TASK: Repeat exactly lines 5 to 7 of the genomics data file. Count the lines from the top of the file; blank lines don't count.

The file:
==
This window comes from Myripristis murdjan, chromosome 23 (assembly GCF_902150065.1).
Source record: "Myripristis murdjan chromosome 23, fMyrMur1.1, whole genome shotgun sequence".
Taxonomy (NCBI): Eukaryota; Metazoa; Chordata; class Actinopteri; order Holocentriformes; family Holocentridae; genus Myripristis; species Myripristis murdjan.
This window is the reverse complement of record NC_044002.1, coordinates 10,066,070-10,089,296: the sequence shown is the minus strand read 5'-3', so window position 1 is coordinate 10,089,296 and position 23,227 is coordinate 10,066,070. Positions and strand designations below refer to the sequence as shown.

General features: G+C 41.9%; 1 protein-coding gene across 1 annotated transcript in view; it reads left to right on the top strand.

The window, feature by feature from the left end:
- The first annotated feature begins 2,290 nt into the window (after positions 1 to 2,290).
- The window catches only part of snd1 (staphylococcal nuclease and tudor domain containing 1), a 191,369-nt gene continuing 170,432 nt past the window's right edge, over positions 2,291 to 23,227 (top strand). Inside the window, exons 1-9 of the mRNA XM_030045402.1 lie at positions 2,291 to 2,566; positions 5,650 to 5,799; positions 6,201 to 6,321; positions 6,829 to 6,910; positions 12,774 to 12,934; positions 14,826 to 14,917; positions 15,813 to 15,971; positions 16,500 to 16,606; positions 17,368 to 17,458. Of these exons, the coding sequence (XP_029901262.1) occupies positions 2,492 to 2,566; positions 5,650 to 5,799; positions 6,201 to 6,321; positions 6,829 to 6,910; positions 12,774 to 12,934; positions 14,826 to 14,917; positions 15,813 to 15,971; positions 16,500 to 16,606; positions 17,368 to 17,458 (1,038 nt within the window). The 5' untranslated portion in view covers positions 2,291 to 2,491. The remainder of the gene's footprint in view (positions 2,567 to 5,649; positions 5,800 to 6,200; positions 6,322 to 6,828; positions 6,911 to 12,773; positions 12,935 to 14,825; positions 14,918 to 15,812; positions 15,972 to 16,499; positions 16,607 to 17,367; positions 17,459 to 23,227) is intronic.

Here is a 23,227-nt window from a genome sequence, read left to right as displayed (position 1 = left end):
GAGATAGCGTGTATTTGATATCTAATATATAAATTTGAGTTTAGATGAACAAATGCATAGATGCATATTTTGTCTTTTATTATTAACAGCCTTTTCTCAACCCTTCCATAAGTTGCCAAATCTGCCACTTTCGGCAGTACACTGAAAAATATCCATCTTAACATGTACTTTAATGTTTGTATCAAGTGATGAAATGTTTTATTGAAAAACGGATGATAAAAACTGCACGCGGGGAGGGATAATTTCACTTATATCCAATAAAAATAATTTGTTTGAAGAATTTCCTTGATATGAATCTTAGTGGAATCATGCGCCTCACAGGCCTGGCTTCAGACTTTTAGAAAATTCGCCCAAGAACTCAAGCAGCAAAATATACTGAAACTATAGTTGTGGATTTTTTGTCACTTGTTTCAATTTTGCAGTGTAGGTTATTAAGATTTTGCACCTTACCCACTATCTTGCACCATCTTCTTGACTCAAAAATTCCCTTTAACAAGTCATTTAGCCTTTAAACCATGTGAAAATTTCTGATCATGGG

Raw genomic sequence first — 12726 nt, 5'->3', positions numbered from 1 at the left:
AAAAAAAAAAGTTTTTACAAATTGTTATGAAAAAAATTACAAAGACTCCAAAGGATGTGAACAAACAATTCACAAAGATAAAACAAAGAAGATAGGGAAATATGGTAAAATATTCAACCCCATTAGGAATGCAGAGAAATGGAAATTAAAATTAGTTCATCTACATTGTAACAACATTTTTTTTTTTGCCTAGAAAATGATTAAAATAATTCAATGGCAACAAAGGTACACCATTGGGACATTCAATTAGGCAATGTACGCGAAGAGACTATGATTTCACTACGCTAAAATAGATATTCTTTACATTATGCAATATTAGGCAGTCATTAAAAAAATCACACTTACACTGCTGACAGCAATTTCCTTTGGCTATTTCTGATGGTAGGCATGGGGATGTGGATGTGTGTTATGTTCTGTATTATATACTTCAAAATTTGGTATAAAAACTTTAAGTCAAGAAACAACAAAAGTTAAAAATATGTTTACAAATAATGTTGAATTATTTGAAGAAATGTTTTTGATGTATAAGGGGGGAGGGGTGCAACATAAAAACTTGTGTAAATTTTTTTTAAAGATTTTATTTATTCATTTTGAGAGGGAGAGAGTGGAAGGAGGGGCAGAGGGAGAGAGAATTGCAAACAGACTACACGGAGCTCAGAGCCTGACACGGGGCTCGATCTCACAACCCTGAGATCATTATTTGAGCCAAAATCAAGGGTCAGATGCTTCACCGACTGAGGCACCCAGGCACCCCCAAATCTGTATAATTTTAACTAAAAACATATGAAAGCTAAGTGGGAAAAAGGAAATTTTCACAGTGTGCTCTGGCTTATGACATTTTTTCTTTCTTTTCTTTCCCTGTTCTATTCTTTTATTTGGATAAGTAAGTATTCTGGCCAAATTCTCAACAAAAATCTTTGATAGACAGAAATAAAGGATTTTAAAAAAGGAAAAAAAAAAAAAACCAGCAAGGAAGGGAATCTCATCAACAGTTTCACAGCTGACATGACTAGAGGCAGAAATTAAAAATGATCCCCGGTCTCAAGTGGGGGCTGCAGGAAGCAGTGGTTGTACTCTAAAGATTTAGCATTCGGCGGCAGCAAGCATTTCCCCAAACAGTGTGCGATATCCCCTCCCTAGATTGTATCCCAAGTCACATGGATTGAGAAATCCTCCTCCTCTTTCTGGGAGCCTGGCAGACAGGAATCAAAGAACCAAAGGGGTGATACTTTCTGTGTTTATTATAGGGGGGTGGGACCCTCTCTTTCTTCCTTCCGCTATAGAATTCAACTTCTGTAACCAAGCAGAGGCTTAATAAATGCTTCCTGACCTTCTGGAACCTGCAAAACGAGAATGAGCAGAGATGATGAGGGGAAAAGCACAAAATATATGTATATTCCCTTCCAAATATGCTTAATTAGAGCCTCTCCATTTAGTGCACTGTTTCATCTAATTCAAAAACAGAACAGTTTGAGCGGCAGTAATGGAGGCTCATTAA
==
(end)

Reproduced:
General features: G+C 41.9%; 1 protein-coding gene across 1 annotated transcript in view; it reads left to right on the top strand.

The window, feature by feature from the left end:
- The first annotated feature begins 2,290 nt into the window (after positions 1 to 2,290).